Many pro-gun activists in Texas say the state's Open Carry law, which took effect on Jan. 1, was a step in the right direction, but did not go far enough.
Texas, the second-most populous state, joins 44 other states in allowing at least some firearm owners to carry handguns openly in public places. Under the Texas law, guns can be carried by those with licenses and only in holsters.
Supporters with the non-profit group Open Carry Texas planned a rally Friday to "unconceal" handguns at the Texas State Capitol in Austin. Still, the group pushed for "constitutional carry," which would all citizens who could legally own guns to carry them in public without obtaining a license and paying a tax first.
The original bill included a "no-stop" provision barring police from demanding to see the license of someone simply for openly carrying their gun. Tea party legislators didn't want 2nd Amendment rights infringed, while Democrats worried about racial profiling, concerned that blacks and Hispanics might be asked for their licenses more than their white counterparts.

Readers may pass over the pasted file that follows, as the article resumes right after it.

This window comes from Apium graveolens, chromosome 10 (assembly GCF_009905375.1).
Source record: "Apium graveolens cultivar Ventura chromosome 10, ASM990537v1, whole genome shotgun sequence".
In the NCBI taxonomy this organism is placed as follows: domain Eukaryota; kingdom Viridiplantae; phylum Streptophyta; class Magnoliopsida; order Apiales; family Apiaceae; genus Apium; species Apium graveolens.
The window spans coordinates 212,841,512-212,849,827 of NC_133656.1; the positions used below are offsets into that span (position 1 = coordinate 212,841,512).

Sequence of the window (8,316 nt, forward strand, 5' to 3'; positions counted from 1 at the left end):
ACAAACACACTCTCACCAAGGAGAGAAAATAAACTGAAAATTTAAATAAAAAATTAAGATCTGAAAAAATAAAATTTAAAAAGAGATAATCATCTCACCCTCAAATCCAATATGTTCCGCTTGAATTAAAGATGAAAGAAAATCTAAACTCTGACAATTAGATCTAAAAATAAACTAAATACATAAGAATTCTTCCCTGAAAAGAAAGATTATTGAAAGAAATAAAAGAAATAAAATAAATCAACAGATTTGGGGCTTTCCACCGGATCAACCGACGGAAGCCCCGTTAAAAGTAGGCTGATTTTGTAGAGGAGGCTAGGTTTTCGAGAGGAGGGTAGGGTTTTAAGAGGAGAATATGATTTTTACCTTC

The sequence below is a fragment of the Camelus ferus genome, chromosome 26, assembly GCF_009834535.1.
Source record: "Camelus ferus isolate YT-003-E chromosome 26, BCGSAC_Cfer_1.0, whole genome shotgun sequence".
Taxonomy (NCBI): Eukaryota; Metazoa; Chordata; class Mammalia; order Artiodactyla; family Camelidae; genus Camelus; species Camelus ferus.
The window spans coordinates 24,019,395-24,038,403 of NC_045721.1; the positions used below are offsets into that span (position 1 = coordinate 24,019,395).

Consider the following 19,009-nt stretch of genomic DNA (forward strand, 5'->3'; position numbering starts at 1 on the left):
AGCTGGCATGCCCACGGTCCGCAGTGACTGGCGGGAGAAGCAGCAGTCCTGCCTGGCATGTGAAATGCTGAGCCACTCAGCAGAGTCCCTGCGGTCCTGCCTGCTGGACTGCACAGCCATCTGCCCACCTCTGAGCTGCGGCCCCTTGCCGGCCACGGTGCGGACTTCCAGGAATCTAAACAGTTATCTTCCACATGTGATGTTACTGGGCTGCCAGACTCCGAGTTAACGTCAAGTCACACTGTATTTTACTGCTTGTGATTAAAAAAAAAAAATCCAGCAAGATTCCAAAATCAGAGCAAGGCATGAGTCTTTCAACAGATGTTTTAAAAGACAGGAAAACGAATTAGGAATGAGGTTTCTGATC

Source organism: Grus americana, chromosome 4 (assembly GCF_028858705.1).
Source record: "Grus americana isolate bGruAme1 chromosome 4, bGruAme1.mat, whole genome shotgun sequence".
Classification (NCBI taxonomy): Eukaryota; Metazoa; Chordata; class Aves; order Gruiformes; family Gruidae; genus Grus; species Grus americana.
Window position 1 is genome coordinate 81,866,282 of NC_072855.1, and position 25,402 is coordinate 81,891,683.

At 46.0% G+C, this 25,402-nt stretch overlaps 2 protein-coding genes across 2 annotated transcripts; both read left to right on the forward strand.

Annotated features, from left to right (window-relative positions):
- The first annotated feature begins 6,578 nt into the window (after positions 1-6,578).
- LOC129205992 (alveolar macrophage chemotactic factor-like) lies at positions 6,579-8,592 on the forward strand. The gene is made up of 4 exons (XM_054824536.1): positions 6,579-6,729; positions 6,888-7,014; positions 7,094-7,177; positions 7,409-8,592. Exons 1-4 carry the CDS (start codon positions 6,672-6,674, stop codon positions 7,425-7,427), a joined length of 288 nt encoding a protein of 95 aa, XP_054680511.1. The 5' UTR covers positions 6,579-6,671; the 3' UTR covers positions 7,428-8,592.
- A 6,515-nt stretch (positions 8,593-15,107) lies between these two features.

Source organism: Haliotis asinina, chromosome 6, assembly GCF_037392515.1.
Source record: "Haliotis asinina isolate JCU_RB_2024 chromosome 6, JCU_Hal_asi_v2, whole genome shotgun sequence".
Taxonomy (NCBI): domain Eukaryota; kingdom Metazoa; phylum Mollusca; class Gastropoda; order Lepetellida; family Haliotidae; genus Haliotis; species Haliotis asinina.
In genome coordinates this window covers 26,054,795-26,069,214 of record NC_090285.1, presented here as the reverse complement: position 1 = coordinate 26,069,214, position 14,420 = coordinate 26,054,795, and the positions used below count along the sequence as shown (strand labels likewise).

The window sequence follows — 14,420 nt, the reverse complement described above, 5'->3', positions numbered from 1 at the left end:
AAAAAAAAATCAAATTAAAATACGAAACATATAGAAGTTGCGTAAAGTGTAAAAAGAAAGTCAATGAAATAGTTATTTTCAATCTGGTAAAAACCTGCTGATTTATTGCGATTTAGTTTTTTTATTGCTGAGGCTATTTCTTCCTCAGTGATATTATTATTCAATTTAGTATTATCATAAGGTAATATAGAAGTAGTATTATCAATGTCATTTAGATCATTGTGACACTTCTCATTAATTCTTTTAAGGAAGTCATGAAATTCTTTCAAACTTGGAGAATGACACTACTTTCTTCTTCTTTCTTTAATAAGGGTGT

"If I get a gun, I guess I'd better put my hands up," state Sen. Rodney Ellis, a Houston Democrat who is black, said when the measure was debated on the Senate floor. Under pressure from police chiefs and law enforcement organizations, lawmakers stripped the measure from the final bill.
The Associated Press contributed to this report.